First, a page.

Abit IP35 Pro Intel socket 775 Motherboard

I/O and BIOS

Motherboard I/O Backplate

abit ip35 pro io


The backplate IO on the Abit IP35 Pro consists of:

* 4 x USB 2.0 Ports
* 2 x Gigabit LAN Ports
* 2 x e-SATA Ports
* SP-Dif Optical Input and Output
* 7.1 Analogue Surround Sound
* Microphone Input
* PS/2 keyboard and mouse input
* External CMOS reset switch

That's a decent amount of connections, mixing up the old and the new. Remember that the IP35 Pro provides us with 4 onboard USB 2 headers so we'll have plenty of USB input, even without a hub.

BIOS

The BIOS on the Abit IP35 Pro is a Phoenix Award BIOS and as usual with Abit it has everything you want.

phoenix main page

To get into the overclocking features as usual Abit have gone for their uGuru BIOS utility. This is excellent and allows you full control over what you are overclocking.

uGuru menu uguru fsb

Fron here we see that Abit give you all the way up to 600MHz FSB which is pretty decent.

cpu voltage ddr2 voltage

The CPU volts go up to 1.825v which is rather generous and no-one apart from people using phase-change/LN2 or DICE should be using this much voltage. DDR2 voltage is also generous with 3.0v set in the "DDR2 Voltage" and an allowance for more in "DDR2 Reference voltage". I have not tried this feature as the RAM I was using only takes 2.2v max.

nb 1.5v mch voltage

Again the NorthBridge voltage gets a decent amount of leeway at 2.0v and the MCH voltage gets an allowance of 1.72v.

abit ip35 pro memory timings

Additional controls for memory timing are kept in the "Advanced Chipset Features" part of the BIOS and again there's a generous amount of tweaking to be done here.

Overall the BIOS on the ABit IP35 Pro is excellent as we have come to expect from Abit.
«Prev 1 2 3 4 5 6 7 8 9 Next»

Most Recent Comments

14-02-2007, 09:13:14

Rastalovich
Great review Kemp, nice bunch of packaging akin to the rocketboy type of stuffz. I do wish the µguru thing was more of a 5.25 bay thingy tbh. Last time I checked, retailers were ramming these devices down peoples throats for like £11 or so - which amazes me why u never had one in the box ?!?

I would hope these good results will boost a tad more after some bios revisions, board to board I`d expect this one to be a bit better than shown - but meh..

Kewl, I recognize some of those photos too Quote

14-02-2007, 09:27:58

PV5150
Excellent review as usual mate. The 680i's are toasty little sods for sure, and it's a pity that abit didn't even provide some form of active cooling to try and address the problem. Well done Quote

14-02-2007, 09:35:57

Rastalovich
Their answer, and a few other manufs answer, seems to be to add this ugly looking heatpipe structure to stuff.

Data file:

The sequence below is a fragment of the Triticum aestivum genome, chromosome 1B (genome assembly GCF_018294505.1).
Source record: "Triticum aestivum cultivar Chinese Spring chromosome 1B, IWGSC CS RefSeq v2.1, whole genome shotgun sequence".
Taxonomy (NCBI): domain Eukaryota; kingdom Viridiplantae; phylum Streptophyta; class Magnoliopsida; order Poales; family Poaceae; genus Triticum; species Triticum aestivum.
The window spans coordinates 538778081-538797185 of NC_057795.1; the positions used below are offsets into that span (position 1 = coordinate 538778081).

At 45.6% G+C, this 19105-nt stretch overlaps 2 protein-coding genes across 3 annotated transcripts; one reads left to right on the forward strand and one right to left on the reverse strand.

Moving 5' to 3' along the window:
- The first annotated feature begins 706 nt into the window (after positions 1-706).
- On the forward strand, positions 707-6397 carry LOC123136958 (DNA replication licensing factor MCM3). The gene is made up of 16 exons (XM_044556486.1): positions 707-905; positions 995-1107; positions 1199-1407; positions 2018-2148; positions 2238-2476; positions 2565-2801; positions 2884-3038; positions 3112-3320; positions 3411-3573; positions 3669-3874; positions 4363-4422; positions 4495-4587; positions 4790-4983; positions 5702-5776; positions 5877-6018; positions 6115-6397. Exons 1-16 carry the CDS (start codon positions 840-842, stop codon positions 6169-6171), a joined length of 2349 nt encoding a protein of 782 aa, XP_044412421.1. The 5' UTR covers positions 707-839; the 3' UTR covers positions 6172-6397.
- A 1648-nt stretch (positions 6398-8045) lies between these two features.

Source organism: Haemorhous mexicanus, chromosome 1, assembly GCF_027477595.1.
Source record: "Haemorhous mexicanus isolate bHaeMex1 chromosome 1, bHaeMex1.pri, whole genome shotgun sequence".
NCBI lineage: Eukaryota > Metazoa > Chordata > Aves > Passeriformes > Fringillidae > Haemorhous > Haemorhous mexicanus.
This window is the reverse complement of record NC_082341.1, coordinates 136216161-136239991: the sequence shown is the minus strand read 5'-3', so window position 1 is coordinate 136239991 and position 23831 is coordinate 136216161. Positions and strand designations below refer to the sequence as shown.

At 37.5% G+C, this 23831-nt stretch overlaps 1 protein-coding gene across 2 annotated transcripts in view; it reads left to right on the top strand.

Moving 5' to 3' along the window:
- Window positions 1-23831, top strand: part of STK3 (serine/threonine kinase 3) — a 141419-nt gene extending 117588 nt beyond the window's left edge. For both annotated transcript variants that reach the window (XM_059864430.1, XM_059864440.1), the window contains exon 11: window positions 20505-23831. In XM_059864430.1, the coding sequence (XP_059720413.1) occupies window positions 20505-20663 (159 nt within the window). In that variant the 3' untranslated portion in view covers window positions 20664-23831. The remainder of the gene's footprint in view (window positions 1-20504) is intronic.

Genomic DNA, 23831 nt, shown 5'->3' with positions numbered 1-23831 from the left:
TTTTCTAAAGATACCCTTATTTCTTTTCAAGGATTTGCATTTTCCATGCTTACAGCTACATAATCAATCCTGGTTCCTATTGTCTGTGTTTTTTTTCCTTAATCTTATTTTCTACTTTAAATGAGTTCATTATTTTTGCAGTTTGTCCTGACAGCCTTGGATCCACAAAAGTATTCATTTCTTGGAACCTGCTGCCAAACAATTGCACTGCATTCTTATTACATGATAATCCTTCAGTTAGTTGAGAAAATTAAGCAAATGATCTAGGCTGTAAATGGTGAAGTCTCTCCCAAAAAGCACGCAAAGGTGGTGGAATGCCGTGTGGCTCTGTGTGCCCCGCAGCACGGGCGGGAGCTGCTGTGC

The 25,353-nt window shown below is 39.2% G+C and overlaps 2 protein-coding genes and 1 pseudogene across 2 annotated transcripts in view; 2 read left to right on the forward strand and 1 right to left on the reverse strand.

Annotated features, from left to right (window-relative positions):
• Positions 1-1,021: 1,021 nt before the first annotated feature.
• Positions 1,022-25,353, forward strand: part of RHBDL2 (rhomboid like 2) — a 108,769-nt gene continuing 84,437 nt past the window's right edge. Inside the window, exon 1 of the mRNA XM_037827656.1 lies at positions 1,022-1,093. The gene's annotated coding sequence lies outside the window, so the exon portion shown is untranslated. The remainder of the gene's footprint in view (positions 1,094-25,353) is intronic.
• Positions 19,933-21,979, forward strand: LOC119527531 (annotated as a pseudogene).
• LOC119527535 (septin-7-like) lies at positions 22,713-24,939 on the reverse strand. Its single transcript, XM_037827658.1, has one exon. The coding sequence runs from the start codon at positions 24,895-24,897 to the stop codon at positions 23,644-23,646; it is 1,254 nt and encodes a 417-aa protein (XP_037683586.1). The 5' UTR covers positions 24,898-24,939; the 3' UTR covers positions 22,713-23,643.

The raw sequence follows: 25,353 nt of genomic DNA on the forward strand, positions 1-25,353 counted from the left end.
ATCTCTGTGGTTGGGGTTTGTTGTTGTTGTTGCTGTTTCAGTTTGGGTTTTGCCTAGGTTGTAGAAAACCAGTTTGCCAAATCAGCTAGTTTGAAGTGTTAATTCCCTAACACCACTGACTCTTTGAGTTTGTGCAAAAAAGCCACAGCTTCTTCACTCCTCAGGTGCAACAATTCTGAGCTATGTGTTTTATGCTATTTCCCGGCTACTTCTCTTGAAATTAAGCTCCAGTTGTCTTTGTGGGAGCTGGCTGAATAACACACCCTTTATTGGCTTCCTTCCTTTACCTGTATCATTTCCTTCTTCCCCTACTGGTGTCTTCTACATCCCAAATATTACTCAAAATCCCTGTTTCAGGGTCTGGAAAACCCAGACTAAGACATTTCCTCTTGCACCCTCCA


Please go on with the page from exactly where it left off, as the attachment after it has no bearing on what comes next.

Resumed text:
Heatpipes are great, but I don`t personally like the idea of 2 or 3 of the hs being connected together.Quote

14-02-2007, 09:38:11

FarFarAway
2 or 3 connected together is fine, but that needs active cooling to work okQuote

14-02-2007, 10:51:54

TJS
Great review, Kemp, thanks for doing it as I was thinking of grabbing one. Now for my thoughts...

DAMN DAMN DAMN! I think the 680i chipset is good but not the king, would really like to see the 975X (or updated chipset) that can support nVidia's 8800 series gpu's in SLI... and done by ABIT. ABIT boards look great, and with the exception of the EZ PLUG for added graphics power, I like their layouts; not to mention my AW9D was rock-solid, even using an E6600 @ 3.7GHz... my 680i mobo can't touch it, only solid at 3.4GHz or lower.

Like the EZ CMOS as well, no more dip-switch installations! (newer mobos don't have problems like the old mobos after a bad OC, but it's the thought that counts!)

I personally don't see all the fuss over the passive cooling for the NB/SB. My case uses 4 120mm fans on the side of the case, so I get a lot of extra cooling... not to mention the little fan that came with my mobo for the NB, so I don't have a heating problem. I think it works fine, even without the little fan made for the NB; on the other hand, an enthusiast board should give the user the option to remove the passive to add active (fan) cooling solutions. The only thing I wonder about is the need for pipes from SB--NB--PWM... do the pipes really do anything for the cooling?

TJSQuote
Reply
x

Register for the OC3D Newsletter

Subscribing to the OC3D newsletter will keep you up-to-date on the latest technology reviews, competitions and goings-on at Overclock3D. We won't share your email address with ANYONE, and we will only email you with updates on site news, reviews, and competitions and you can unsubscribe easily at any time.

Simply enter your name and email address into the box below and be sure to click on the links in the confirmation emails that will arrive in your e-mail shortly after to complete the registration.

If you run into any problems, just drop us a message on the forums.